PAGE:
Huawei will launch the Mate 30 Series on September 19 in Munich, Germany – its first flagship device to launch without access to the full Google Android platform on which it has built its global smartphone powerhouse.
As the saying goes, "the only thing constant is change." Nothing could be truer for the tech industry. There will always be some new hot technology skill that everyone is competing to hire. "You have to be agile and spin on a dime," said Karen Ross, CEO at Sharp Decisions. You also have to have a clear differentiator.
On May 14, Microsoft released fixes for a critical Windows remote code execution vulnerability that was "wormable" and highly dangerous if ever exploited. Two weeks later, Microsoft got down on a virtual bended knee to remind at least a million users that they still needed to update their Windows systems.
The company assured in its blogpost that "most of our users will benefit from the greater protections of encrypted DNS traffic," but there was also a recognition at some of the backlash against the new technology. "When DoH is enabled," it added, "users will be notified and given the opportunity to opt out."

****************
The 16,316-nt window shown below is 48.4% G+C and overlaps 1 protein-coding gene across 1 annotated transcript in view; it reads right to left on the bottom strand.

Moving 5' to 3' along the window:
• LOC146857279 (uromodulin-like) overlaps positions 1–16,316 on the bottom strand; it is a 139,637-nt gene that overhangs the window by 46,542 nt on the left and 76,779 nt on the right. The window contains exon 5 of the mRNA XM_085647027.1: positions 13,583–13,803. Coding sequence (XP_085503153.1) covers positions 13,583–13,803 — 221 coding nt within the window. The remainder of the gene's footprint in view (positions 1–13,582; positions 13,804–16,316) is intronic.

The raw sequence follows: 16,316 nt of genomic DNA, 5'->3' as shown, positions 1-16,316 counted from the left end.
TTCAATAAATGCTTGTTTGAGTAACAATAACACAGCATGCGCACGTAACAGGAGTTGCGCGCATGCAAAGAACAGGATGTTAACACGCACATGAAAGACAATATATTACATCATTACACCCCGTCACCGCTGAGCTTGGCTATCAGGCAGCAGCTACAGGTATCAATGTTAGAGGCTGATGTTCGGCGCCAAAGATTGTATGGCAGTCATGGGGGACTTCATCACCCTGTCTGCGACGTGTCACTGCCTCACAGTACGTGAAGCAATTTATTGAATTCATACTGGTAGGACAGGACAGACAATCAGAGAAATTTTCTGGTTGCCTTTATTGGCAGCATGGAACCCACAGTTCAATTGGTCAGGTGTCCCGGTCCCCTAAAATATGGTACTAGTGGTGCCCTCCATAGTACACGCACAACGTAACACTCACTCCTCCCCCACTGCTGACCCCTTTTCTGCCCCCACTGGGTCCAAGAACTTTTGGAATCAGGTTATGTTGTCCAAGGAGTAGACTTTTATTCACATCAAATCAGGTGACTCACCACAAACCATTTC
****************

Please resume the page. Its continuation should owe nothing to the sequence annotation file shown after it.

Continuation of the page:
Facebook is following in Apple's footsteps in the privacy stakes after confirming that its facial recognition feature will be opt-in only. Facebook said in a blog that its facial recognition feature would now be turned off by default for new and existing users.
Having worked for the U.K.'s former Chancellor George Osborne to safeguard the Treasury's billions after the global financial crisis, Gilbert Verdian’s reputation as a cybersecurity expert earned him the support to set up his own business, Quant Network.
Just a day after Forbes reported that Google and Microsoft operating systems were under assault by the same hackers who tried to pilfer private data from Apple iPhones of Uighur citizens, it's been confirmed that Androids of the target Muslim communities have been under heavy attack.